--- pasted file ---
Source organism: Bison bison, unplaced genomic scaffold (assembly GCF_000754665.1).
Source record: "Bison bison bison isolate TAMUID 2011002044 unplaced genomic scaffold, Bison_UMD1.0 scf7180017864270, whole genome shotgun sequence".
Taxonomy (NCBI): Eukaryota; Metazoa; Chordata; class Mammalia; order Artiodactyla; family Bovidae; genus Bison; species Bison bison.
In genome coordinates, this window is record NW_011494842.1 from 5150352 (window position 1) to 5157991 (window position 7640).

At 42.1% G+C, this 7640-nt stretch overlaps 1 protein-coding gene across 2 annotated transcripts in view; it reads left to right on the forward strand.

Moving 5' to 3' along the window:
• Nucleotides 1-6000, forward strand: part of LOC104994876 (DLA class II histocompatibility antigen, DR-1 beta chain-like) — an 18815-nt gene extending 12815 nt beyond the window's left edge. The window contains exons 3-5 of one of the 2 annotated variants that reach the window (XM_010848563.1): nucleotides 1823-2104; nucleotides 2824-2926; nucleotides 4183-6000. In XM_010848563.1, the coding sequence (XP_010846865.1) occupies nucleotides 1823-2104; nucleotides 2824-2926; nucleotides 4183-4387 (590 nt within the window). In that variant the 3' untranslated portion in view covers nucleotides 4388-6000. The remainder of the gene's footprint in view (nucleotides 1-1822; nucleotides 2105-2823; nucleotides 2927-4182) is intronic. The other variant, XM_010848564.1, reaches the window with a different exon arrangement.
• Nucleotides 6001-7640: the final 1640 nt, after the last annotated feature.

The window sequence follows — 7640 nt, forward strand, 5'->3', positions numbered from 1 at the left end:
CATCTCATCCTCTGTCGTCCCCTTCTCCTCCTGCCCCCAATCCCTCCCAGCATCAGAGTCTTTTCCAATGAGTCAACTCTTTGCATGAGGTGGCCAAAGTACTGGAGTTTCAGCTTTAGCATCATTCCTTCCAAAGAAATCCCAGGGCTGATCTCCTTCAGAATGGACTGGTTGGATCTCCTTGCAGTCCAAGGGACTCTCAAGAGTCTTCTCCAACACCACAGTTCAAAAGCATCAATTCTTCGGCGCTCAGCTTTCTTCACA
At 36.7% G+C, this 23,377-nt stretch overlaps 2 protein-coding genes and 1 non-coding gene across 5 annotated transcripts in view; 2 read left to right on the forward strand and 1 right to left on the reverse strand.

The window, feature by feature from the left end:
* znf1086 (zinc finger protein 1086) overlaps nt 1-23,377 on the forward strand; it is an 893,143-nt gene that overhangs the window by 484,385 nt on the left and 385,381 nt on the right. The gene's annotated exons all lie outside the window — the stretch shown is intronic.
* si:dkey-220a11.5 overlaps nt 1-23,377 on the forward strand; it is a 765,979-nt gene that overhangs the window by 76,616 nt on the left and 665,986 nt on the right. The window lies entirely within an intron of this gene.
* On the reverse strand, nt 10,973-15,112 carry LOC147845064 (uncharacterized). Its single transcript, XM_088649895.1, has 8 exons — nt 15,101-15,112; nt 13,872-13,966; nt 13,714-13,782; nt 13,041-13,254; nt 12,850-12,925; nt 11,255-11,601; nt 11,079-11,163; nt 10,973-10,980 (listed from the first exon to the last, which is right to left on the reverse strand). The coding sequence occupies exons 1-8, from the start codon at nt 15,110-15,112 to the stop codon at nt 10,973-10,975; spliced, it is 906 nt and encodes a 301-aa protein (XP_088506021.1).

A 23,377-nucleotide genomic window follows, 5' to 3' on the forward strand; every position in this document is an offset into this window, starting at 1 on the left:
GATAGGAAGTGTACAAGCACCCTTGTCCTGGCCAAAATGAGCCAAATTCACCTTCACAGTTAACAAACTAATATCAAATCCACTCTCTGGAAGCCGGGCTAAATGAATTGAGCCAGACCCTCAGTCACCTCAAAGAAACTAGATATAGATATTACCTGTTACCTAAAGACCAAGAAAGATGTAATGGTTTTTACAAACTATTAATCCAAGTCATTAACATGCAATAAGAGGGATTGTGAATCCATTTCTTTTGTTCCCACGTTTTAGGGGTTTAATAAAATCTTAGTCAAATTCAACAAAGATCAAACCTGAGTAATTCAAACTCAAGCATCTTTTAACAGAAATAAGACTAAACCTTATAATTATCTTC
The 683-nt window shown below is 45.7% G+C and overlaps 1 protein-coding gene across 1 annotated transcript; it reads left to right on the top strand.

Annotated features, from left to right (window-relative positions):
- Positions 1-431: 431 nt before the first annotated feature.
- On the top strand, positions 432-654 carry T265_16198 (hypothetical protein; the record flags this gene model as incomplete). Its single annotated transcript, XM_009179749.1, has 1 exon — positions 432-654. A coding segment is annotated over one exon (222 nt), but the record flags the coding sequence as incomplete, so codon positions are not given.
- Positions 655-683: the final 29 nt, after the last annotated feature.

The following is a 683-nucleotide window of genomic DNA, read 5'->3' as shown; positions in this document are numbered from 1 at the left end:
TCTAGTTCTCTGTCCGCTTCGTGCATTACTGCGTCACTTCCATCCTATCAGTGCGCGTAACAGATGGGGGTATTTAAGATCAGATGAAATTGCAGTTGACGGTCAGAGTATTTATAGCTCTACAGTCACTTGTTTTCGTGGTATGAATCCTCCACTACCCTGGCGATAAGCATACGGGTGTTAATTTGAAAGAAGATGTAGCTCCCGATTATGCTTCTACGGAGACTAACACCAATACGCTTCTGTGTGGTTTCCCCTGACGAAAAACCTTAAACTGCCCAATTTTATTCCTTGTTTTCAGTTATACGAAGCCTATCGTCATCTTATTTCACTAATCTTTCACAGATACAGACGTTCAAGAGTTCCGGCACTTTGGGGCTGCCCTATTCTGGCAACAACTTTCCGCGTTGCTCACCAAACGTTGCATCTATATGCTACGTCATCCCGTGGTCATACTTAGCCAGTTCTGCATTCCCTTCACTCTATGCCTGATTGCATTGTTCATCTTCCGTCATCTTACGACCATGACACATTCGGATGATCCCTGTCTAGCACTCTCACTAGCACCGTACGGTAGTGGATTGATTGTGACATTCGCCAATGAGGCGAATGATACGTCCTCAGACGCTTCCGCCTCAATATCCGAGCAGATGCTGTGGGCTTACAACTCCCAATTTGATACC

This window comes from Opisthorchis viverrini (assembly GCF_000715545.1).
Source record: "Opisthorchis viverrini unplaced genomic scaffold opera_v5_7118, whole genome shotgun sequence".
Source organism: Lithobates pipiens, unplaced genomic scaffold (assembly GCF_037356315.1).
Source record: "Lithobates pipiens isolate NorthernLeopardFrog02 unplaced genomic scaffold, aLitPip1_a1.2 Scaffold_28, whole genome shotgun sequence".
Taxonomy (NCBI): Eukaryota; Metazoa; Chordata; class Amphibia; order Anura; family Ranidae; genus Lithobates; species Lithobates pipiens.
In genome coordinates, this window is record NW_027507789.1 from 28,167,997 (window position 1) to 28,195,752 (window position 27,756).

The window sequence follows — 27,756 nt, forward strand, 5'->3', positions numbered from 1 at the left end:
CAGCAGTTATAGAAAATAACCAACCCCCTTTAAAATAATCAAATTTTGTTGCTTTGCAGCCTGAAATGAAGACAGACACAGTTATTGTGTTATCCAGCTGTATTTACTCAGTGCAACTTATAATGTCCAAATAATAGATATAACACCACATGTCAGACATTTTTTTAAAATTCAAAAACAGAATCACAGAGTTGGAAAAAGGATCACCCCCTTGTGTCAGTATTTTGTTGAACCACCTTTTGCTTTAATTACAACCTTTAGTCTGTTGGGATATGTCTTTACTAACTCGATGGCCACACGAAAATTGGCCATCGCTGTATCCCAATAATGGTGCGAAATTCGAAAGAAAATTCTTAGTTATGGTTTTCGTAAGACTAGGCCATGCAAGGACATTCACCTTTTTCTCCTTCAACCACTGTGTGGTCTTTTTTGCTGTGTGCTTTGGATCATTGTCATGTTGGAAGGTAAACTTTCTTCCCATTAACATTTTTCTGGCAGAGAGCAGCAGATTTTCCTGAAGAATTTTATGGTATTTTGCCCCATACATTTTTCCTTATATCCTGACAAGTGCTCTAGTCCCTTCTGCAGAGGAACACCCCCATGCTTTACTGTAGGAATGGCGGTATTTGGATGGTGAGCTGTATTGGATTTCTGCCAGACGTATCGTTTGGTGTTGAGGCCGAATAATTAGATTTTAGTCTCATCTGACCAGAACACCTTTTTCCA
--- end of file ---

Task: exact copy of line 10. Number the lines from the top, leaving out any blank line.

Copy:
CATCTCATCCTCTGTCGTCCCCTTCTCCTCCTGCCCCCAATCCCTCCCAGCATCAGAGTCTTTTCCAATGAGTCAACTCTTTGCATGAGGTGGCCAAAGTACTGGAGTTTCAGCTTTAGCATCATTCCTTCCAAAGAAATCCCAGGGCTGATCTCCTTCAGAATGGACTGGTTGGATCTCCTTGCAGTCCAAGGGACTCTCAAGAGTCTTCTCCAACACCACAGTTCAAAAGCATCAATTCTTCGGCGCTCAGCTTTCTTCACA